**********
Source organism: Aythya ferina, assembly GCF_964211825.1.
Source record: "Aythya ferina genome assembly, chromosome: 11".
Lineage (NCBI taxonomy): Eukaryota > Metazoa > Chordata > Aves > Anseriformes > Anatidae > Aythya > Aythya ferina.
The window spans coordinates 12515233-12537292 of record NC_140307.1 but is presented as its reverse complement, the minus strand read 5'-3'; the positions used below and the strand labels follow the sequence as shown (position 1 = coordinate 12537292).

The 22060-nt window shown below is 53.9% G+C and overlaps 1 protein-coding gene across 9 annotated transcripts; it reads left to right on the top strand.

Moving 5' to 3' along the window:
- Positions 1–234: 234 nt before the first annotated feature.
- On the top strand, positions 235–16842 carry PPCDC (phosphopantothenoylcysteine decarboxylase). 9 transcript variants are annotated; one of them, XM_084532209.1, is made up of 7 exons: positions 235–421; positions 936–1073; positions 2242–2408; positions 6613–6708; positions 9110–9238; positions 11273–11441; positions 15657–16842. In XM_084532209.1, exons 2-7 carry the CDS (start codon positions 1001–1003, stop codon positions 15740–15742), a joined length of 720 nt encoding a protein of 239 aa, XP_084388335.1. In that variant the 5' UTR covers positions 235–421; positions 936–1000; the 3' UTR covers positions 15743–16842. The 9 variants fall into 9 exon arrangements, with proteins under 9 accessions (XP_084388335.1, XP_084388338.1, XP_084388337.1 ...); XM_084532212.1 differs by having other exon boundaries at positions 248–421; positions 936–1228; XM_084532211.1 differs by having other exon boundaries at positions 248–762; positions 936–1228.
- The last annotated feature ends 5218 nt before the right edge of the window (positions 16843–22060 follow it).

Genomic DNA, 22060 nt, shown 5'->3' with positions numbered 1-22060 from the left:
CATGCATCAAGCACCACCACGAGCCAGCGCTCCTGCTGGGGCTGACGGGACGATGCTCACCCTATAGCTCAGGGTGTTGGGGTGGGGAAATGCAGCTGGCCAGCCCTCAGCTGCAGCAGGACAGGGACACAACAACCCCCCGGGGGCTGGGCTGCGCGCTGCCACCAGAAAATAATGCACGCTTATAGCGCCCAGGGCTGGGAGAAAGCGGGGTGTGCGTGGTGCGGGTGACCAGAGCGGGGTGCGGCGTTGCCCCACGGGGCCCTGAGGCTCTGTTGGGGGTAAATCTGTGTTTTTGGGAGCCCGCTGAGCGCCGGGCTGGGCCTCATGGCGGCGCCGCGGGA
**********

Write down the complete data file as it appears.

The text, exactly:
Source organism: Aythya ferina, assembly GCF_964211825.1.
Source record: "Aythya ferina genome assembly, chromosome: 11".
Lineage (NCBI taxonomy): Eukaryota > Metazoa > Chordata > Aves > Anseriformes > Anatidae > Aythya > Aythya ferina.
The window spans coordinates 12515233-12537292 of record NC_140307.1 but is presented as its reverse complement, the minus strand read 5'-3'; the positions used below and the strand labels follow the sequence as shown (position 1 = coordinate 12537292).

The 22060-nt window shown below is 53.9% G+C and overlaps 1 protein-coding gene across 9 annotated transcripts; it reads left to right on the top strand.

Moving 5' to 3' along the window:
- Positions 1–234: 234 nt before the first annotated feature.
- On the top strand, positions 235–16842 carry PPCDC (phosphopantothenoylcysteine decarboxylase). 9 transcript variants are annotated; one of them, XM_084532209.1, is made up of 7 exons: positions 235–421; positions 936–1073; positions 2242–2408; positions 6613–6708; positions 9110–9238; positions 11273–11441; positions 15657–16842. In XM_084532209.1, exons 2-7 carry the CDS (start codon positions 1001–1003, stop codon positions 15740–15742), a joined length of 720 nt encoding a protein of 239 aa, XP_084388335.1. In that variant the 5' UTR covers positions 235–421; positions 936–1000; the 3' UTR covers positions 15743–16842. The 9 variants fall into 9 exon arrangements, with proteins under 9 accessions (XP_084388335.1, XP_084388338.1, XP_084388337.1 ...); XM_084532212.1 differs by having other exon boundaries at positions 248–421; positions 936–1228; XM_084532211.1 differs by having other exon boundaries at positions 248–762; positions 936–1228.
- The last annotated feature ends 5218 nt before the right edge of the window (positions 16843–22060 follow it).

Genomic DNA, 22060 nt, shown 5'->3' with positions numbered 1-22060 from the left:
CATGCATCAAGCACCACCACGAGCCAGCGCTCCTGCTGGGGCTGACGGGACGATGCTCACCCTATAGCTCAGGGTGTTGGGGTGGGGAAATGCAGCTGGCCAGCCCTCAGCTGCAGCAGGACAGGGACACAACAACCCCCCGGGGGCTGGGCTGCGCGCTGCCACCAGAAAATAATGCACGCTTATAGCGCCCAGGGCTGGGAGAAAGCGGGGTGTGCGTGGTGCGGGTGACCAGAGCGGGGTGCGGCGTTGCCCCACGGGGCCCTGAGGCTCTGTTGGGGGTAAATCTGTGTTTTTGGGAGCCCGCTGAGCGCCGGGCTGGGCCTCATGGCGGCGCCGCGGGA